If you take a peek at the AlertBoot Encryption homepage you’ll see a series of cuts where a blond woman subsequently has her laptop stolen in a “café-like” setting. Everyone’s heard of such a thing happening — a friend, or possibly a friend of a friend — but it’s rare to find someone to whom it actually happened. It’s even rarer to find it documented in an official source on-line.
But, it happens. Scanning today’s news on computer thefts, I happened on this story:
A man reported his laptop computer was stolen Monday afternoon while he was taking a restroom break at Espresso Royale at 324 South State Street, Ann Arbor police said.
He left the $1,200 computer on a table at 10:15 p.m. Monday and returned after 5 minutes to find it missing, police spokeswoman Lt. Renee Bush said. [ annarbor.com]
Five minutes is an eternity when it comes to a grab-and-run incident. Think about it: Shutting the laptop lid, unplugging the power brick (from the laptop, not from the outlet), and picking it up takes less than 5 seconds. Walking out of a coffee shop can usually be done in 10 seconds or less. Within 15 seconds, a person’s out of the venue with the goods.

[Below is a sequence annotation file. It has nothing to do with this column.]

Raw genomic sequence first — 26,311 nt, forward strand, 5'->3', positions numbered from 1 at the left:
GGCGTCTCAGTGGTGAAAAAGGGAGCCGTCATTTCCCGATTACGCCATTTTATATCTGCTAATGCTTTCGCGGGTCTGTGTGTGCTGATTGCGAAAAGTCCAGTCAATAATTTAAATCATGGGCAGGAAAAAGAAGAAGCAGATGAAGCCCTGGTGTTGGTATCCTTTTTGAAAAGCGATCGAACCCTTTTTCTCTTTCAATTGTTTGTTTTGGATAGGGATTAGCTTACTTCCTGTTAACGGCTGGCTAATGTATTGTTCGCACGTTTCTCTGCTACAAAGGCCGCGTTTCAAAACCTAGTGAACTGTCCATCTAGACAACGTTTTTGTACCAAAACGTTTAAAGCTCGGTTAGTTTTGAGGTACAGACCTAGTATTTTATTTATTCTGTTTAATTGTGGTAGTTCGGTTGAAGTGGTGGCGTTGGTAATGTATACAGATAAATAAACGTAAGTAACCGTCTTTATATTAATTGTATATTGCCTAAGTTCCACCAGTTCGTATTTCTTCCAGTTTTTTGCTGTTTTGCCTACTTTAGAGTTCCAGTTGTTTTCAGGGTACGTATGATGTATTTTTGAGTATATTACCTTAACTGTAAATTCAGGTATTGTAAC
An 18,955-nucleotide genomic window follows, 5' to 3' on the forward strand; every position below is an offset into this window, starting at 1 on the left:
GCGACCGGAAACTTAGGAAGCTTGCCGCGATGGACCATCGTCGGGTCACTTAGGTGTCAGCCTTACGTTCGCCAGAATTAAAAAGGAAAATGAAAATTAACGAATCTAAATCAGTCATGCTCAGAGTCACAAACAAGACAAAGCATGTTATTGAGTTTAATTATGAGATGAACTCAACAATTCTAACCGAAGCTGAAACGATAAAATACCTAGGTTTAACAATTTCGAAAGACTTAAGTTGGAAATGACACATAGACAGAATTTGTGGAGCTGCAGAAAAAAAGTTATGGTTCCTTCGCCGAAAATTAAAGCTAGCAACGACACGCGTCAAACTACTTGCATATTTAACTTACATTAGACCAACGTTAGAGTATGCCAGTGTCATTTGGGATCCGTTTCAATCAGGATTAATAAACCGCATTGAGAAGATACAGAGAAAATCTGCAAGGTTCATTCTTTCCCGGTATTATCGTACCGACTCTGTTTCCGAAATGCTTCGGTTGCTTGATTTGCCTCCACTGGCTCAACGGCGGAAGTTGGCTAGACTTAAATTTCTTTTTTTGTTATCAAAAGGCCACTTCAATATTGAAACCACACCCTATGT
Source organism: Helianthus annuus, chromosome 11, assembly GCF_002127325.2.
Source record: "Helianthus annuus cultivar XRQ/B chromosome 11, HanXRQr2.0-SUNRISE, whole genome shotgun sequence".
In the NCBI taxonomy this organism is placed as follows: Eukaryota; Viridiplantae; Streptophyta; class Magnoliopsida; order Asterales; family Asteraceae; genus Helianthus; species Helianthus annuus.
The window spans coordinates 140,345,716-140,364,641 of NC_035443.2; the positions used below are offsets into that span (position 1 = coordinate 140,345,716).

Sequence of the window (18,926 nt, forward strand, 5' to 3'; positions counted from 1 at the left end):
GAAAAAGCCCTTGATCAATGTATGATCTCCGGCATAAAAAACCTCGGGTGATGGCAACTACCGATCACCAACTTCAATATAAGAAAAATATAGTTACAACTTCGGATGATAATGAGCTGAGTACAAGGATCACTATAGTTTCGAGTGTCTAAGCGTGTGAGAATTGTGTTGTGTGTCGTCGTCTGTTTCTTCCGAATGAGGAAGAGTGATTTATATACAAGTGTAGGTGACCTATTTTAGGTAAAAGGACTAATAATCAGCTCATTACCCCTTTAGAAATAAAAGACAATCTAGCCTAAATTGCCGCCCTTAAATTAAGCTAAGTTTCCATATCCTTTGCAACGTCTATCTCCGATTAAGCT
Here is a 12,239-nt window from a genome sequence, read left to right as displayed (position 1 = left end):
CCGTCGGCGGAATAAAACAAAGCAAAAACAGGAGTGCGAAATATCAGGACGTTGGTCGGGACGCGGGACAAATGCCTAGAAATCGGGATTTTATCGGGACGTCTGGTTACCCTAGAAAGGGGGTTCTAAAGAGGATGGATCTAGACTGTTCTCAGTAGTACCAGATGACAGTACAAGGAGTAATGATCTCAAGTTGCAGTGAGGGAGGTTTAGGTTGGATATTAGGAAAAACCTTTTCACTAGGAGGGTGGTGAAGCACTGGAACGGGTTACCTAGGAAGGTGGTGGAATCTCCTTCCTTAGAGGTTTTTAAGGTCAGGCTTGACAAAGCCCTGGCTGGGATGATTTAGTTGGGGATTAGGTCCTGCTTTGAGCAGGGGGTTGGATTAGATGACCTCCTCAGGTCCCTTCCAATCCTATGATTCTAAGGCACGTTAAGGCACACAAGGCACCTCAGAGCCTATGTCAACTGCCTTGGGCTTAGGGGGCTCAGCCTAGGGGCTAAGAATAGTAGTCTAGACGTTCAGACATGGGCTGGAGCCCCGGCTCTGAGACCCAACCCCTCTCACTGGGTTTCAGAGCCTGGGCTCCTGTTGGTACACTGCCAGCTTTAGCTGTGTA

Taking into account a laptop is being held, and assuming a person’s in decent shape, the remaining 4 minutes or so should be enough to clear at least a quarter of a mile on foot.
Keep Security in Mind
It doesn’t matter what type of setting you happen to be in: if you’re temporarily leaving stuff behind, you need to make sure it’s protected, even if it’s protection in name only.
Example: the (ought-to-be) ubiquitous computer cable lock. The truth is, there are ways to defeat these locks:
Picking the keyhole, which attracts attention in public settings, but you never know
Jimmying/forcing the lock, which would attract less attention (smaller movements, less noise, no weird-looking tools)
Cutting the cable
Breaking something, like either part of the object the laptop is tied to, or destroying part of the laptop itself
I think I mentioned somewhere on this blog how a laptop ($3,000 in 1994) that was fixed to a counter was stolen from a science lab when I was a student. Parts of the laptop’s casing were found all over the lab’s floor. There is only so much a cable lock can do.
Regardless, it’s a pretty good deterrent when it comes to theft, especially when other people are around. Other “tools” you could use:
Asking someone to keep an eye out for the laptop (works even better with the aforementioned cable lock).
Taking the laptop with you (hey, it’s portable).
Using encryption software (can’t prevent physical theft, but your data is safe).
Installing tracking software (you can opt for one that’s not internet-based, which require the stolen laptop to be connected to the internet at some point).
In fact, depending on your requirements, you might need to engage in all of these and then some (I haven’t even mentioned VPNs and firewalls, etc.).
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